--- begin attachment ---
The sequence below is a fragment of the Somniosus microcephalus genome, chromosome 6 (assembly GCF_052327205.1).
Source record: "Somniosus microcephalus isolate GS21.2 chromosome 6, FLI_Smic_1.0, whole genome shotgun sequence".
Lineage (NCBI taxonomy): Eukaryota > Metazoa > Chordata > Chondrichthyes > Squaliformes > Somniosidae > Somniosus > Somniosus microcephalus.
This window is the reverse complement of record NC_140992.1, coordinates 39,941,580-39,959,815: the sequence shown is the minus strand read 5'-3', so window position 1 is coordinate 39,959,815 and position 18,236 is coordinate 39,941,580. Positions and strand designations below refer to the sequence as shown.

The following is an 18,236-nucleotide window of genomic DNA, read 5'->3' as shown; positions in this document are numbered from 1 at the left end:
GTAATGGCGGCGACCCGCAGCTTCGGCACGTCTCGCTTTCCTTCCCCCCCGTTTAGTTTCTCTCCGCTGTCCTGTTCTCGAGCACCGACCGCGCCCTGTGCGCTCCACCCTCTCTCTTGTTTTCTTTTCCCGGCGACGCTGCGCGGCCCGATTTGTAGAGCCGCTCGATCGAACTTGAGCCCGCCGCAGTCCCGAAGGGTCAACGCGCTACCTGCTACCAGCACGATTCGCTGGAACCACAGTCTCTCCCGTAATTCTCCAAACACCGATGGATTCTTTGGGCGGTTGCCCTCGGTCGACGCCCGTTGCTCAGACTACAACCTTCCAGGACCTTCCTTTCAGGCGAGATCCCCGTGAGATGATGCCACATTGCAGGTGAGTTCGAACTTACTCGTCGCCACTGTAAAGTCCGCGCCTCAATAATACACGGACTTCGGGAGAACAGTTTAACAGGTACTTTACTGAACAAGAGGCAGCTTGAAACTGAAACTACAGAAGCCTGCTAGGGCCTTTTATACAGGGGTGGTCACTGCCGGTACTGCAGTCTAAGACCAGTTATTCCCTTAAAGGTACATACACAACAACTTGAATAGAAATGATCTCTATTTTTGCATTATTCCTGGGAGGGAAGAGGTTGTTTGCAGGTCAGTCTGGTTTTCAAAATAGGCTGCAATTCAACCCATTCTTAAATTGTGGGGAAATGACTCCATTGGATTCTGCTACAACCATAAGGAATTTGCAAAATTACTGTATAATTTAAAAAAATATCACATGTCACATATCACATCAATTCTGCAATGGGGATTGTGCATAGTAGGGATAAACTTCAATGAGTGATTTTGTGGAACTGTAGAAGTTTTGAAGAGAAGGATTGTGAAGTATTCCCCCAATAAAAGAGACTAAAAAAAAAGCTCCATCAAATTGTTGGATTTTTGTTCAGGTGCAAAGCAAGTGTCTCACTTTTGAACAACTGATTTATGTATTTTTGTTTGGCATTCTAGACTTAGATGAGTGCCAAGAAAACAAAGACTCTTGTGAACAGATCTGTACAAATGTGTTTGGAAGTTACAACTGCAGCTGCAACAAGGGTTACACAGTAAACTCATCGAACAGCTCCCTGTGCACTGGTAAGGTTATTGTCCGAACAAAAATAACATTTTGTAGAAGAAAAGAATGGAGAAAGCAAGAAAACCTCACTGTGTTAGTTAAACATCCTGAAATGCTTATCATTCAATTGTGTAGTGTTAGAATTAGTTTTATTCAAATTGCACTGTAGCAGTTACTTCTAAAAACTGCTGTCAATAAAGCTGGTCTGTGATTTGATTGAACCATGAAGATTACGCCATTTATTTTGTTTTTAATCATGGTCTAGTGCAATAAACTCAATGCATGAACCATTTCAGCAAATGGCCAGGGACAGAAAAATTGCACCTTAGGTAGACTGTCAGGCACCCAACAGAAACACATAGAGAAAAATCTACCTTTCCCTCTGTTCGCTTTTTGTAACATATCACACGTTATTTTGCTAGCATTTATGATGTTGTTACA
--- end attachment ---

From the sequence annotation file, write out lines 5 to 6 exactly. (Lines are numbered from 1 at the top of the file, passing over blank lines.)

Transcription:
The following is an 18,236-nucleotide window of genomic DNA, read 5'->3' as shown; positions in this document are numbered from 1 at the left end:
GTAATGGCGGCGACCCGCAGCTTCGGCACGTCTCGCTTTCCTTCCCCCCCGTTTAGTTTCTCTCCGCTGTCCTGTTCTCGAGCACCGACCGCGCCCTGTGCGCTCCACCCTCTCTCTTGTTTTCTTTTCCCGGCGACGCTGCGCGGCCCGATTTGTAGAGCCGCTCGATCGAACTTGAGCCCGCCGCAGTCCCGAAGGGTCAACGCGCTACCTGCTACCAGCACGATTCGCTGGAACCACAGTCTCTCCCGTAATTCTCCAAACACCGATGGATTCTTTGGGCGGTTGCCCTCGGTCGACGCCCGTTGCTCAGACTACAACCTTCCAGGACCTTCCTTTCAGGCGAGATCCCCGTGAGATGATGCCACATTGCAGGTGAGTTCGAACTTACTCGTCGCCACTGTAAAGTCCGCGCCTCAATAATACACGGACTTCGGGAGAACAGTTTAACAGGTACTTTACTGAACAAGAGGCAGCTTGAAACTGAAACTACAGAAGCCTGCTAGGGCCTTTTATACAGGGGTGGTCACTGCCGGTACTGCAGTCTAAGACCAGTTATTCCCTTAAAGGTACATACACAACAACTTGAATAGAAATGATCTCTATTTTTGCATTATTCCTGGGAGGGAAGAGGTTGTTTGCAGGTCAGTCTGGTTTTCAAAATAGGCTGCAATTCAACCCATTCTTAAATTGTGGGGAAATGACTCCATTGGATTCTGCTACAACCATAAGGAATTTGCAAAATTACTGTATAATTTAAAAAAATATCACATGTCACATATCACATCAATTCTGCAATGGGGATTGTGCATAGTAGGGATAAACTTCAATGAGTGATTTTGTGGAACTGTAGAAGTTTTGAAGAGAAGGATTGTGAAGTATTCCCCCAATAAAAGAGACTAAAAAAAAAGCTCCATCAAATTGTTGGATTTTTGTTCAGGTGCAAAGCAAGTGTCTCACTTTTGAACAACTGATTTATGTATTTTTGTTTGGCATTCTAGACTTAGATGAGTGCCAAGAAAACAAAGACTCTTGTGAACAGATCTGTACAAATGTGTTTGGAAGTTACAACTGCAGCTGCAACAAGGGTTACACAGTAAACTCATCGAACAGCTCCCTGTGCACTGGTAAGGTTATTGTCCGAACAAAAATAACATTTTGTAGAAGAAAAGAATGGAGAAAGCAAGAAAACCTCACTGTGTTAGTTAAACATCCTGAAATGCTTATCATTCAATTGTGTAGTGTTAGAATTAGTTTTATTCAAATTGCACTGTAGCAGTTACTTCTAAAAACTGCTGTCAATAAAGCTGGTCTGTGATTTGATTGAACCATGAAGATTACGCCATTTATTTTGTTTTTAATCATGGTCTAGTGCAATAAACTCAATGCATGAACCATTTCAGCAAATGGCCAGGGACAGAAAAATTGCACCTTAGGTAGACTGTCAGGCACCCAACAGAAACACATAGAGAAAAATCTACCTTTCCCTCTGTTCGCTTTTTGTAACATATCACACGTTATTTTGCTAGCATTTATGATGTTGTTACA